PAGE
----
In one-way hashing its common to prepend or append the salt to the secret and then hash it: (salt + secret) or (secret + salt). I was thinking of this metaphor as salt falling on a plate of food. It of course doesn't all fall either at the beginning or all at the end of the plate.

Is there any security benefit if instead I were to randomly distribute the salt within the secret like below?

Simple example where salt is distributed every other letter:

Salt = lk2jn35  
Secret = hello  
Salted = lhke2ljlno35

I’m sure I could also come up with a “mask” variable that describes the distribution of the salt in the secret and the distribution of the salt itself could become random like this:

Salt = lk2jn35  
Secret = hello  
SaltMask = 010011101011  
Salted = hlelk2jlno35 

The question though does this have any additional security benefit above and beyond the traditional prepend or append method?

2 Answers 2


How the salt and the password are mixed together has no importance whatsoever IF the hash function is "perfect" (i.e. is a random oracle). However, perfect hash functions don't really exist; we don't even known if even "slightly imperfect" hash functions can exist at all (functions which are not random oracles but still guaranteed to be preimage-resistant). Practical hash functions have "quirks" which relate to their internal structure, and must be avoided by taking care of how the input is prepared. It is extremely hard to tell which way to combine password and salt is better, so the normal way is to leave it to trained cryptographers. These people have come up, after decades of work, with some constructions which seem to be strong, and it is improbable that a lone developer could come up with something significantly better by slapping together one or two functions.

In any case, even if your method of mixing the password and the salt is good (it may be good, but it is hard to know for sure), your function is still way too fast. You should have thousands or even millions of nested hash function invocations here, because a password hashing function ought to be inherently slow. See this answer for a complete treatment of the question.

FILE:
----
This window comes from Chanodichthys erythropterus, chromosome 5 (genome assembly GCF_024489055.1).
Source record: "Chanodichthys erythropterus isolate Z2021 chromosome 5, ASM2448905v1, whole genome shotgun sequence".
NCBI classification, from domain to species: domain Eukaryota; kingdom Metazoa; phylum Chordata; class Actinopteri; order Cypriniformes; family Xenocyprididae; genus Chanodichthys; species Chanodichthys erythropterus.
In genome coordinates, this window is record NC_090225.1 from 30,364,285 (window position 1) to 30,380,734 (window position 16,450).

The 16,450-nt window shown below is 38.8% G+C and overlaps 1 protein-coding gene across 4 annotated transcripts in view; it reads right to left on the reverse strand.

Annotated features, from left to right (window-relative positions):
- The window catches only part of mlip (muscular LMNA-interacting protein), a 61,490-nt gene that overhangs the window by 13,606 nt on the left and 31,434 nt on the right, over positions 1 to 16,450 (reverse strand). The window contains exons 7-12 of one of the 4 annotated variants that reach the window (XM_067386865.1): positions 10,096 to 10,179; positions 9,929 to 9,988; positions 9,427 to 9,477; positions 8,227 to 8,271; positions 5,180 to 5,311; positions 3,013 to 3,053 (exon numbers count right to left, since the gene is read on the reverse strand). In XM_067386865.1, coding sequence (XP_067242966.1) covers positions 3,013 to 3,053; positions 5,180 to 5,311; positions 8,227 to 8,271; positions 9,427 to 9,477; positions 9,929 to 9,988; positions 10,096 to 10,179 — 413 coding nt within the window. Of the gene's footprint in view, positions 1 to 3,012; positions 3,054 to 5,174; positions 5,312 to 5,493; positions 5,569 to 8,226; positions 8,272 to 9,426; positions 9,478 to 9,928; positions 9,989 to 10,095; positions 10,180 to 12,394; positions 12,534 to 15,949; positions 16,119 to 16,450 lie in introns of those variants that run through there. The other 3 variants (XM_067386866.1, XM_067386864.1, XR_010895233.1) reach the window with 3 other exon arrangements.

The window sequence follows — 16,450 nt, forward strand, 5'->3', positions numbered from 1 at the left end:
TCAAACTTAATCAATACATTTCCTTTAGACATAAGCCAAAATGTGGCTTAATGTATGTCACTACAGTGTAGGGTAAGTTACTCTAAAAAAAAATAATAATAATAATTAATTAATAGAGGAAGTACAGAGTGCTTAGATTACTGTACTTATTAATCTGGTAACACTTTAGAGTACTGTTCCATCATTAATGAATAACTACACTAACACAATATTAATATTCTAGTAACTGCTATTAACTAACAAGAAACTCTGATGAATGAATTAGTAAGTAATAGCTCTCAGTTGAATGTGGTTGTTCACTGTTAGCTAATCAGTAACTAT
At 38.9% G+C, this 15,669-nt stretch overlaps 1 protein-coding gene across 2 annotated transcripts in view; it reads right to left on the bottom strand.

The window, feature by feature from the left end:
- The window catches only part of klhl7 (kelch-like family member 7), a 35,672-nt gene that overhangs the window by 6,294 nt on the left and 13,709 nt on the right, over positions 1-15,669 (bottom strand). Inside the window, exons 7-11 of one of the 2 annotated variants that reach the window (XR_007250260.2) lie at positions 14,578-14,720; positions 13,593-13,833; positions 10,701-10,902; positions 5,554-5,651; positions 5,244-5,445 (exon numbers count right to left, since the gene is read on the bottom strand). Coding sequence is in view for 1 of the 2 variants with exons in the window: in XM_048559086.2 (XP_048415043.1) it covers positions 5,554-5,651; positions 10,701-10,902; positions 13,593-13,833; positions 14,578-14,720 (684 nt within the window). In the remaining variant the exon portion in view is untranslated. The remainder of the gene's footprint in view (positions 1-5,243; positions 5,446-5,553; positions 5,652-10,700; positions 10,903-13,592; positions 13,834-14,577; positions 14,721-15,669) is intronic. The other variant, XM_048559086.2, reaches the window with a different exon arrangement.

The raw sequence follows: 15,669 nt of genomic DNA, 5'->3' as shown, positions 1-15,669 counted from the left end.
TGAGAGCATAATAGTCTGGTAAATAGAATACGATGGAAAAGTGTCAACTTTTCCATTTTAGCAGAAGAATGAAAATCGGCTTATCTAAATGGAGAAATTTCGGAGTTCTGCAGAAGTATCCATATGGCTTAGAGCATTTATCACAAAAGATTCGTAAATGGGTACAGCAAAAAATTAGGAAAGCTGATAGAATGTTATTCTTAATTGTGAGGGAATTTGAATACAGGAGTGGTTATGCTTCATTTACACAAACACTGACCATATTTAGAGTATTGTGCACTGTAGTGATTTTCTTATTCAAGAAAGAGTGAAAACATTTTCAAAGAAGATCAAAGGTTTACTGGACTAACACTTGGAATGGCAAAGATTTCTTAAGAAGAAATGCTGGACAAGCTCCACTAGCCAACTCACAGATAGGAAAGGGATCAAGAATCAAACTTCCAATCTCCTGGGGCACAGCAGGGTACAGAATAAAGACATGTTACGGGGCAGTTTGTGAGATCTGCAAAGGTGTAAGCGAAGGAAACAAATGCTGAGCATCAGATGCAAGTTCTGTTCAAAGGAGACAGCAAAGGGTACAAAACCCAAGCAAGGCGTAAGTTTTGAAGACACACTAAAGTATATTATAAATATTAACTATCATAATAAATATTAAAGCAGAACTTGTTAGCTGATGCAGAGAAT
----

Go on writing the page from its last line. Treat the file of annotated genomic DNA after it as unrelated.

• The only part of this that is semi-relevant to the question, "it may be good, but it is hard to know for sure" won't be accepted as an answer. The rest is idealism and criticism for even asking the question. e.g. off topic. Commented Aug 16, 2013 at 2:35
  • @StrandedPirate actually the whole answer is perfectly relevant and correct, even if it presents some of the scientific theory and background instead of just giving you the simple answer. To sum up: (1) In a perfect hash world, it would not matter; (2) we do not have a perfect hash, so we are not sure; (3) you are not a cryptographer, so don't try to create this yourself ("Don't be a Dave"); (4) Besides the salt, you're doing it wrong (use a slow scheme designed for protecting passwords).
    – AviD
    Commented Aug 16, 2013 at 14:54
  • I don't know is NOT an answer, neither is "in a perfect world blah blah ..". in the process of getting it moved to the cryptography site were the real experts would be able to actually provide an answer. Commented Aug 16, 2013 at 15:13
  • 2
    Technically, I am a "real expert" in cryptography, and I don't say "I don't know". Instead, I say: "cryptographers have come to the conclusion, after decades of research, that it intrinsically cannot be known". The only known method to "guarantee" that an algorithm is safe is to make it public and let other cryptographers try to break it for several years.
    – Tom Leek
    Commented Aug 16, 2013 at 15:57

See Why is it always `HASH( salt + password )` that we recommend? . If you are looking for a secure method of password verification there are better options, as Thomas Pornin points out in his answer to that question, and Tom Leek points out above.

The H(salt|secret) method may be susceptible to length extension attacks though I can't see a way that it can be useful in this context (since one must know both components to carry out this type of attack, there's no benefit), there's no reason to dismiss it immediately.

Assuming the chosen hash algorithm is fit for purpose, then I suggest the following considerations:

  • The purpose of salt is not to "improve" the hash, it's to make it expensive to perform certain precomputed attacks
  • Salt concatenation is a computationally trivial operation, and no where near as effective as proper key-stretching in terms of expense. Shuffling bits around a handful of times is a comparably trivial operation.
  • Given the intent of a salt as used here, one thing you can say is that a longer and more random salt is better at its intended purpose. It follows that it doesn't make the salt more (or less) effective if you simply shuffle bits of input around.

Assuming "better security" is equivalent to "harder for an attacker", there is no benefit because the attacker knows the system and the challenge is no more complex than before. The secret is still the same secret, and the amount of work to do to recover it is practically unchanged.

(And, as ever, there's the risk that you've either overlooked some subtle aspect of the system, or are just plain unlucky today, and you've somehow managed to make the overall security worse.)

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